They are increasingly popular among adults, but wearable biosensors that non-invasively monitor health in many cases seem to adapt little to children. This is because they are often bulky or have hard surfaces that could damage the delicate skin of newborns.
Now, however, for monitoring real-time glucose levels in saliva, a pacifier-based biosensor has been developed, a possible aid in the future for diagnosing and treating diabetes in children. A number of scholars at the University of California San Diego and the results have been published in the journal Analytical Chemistry. Researchers have previously developed wearable biosensors that are incorporated into clothing or attached to the skin.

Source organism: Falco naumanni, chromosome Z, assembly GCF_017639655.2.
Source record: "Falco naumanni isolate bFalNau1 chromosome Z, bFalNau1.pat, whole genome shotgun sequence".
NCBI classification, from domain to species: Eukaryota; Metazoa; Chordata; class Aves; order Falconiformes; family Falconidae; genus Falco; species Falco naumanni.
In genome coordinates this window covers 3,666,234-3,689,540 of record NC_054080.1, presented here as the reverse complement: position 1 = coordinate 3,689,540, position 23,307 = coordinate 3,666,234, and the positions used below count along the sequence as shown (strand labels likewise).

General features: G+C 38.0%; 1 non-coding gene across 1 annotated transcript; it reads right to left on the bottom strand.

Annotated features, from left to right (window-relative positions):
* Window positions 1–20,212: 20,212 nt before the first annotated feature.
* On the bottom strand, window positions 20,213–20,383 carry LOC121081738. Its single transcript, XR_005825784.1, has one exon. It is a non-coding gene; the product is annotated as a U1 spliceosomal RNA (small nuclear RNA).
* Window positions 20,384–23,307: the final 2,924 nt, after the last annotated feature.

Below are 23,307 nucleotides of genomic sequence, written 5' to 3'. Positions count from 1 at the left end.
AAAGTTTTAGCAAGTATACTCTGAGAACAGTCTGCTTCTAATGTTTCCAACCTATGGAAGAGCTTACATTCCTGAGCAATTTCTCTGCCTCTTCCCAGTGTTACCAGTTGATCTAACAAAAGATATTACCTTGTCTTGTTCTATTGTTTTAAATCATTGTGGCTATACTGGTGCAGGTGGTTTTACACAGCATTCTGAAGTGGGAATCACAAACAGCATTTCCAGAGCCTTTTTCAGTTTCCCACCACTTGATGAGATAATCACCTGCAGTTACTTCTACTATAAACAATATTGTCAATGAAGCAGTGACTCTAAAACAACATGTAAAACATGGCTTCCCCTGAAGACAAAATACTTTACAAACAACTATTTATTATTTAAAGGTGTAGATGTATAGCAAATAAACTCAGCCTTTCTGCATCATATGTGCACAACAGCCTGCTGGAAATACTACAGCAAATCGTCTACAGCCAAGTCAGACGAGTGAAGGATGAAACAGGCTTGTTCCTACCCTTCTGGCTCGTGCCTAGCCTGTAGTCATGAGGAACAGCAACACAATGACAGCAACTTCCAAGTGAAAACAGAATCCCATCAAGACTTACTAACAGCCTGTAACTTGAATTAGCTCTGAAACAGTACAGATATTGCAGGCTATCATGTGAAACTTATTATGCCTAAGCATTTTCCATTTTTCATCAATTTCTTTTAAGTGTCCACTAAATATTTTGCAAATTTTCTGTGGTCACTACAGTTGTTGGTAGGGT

However, the long-term use of these devices can cause discomfort that children sometimes cannot easily communicate. Until now, moreover, all wearable devices made for children measure only physical characteristics such as heart or respiratory rate and not biomarkers, such as glucose. Precisely for this reason, a pacifier was made with a teat equipped with a channel through which saliva can be transferred in small quantities to a detection area. There, an enzyme attached to a strip of electrodes converts the glucose detected in the fluid into a weak electrical signal, which can be detected wirelessly from a mobile phone app.
The researchers have not yet tested the device on children, but conducted a preliminary analysis on adult patients with type 1 diabetes. Using the pacifier, the team detected changes in glucose concentrations in the saliva of patients before and after a meal. The device could one day also be configured to monitor other disease biomarkers.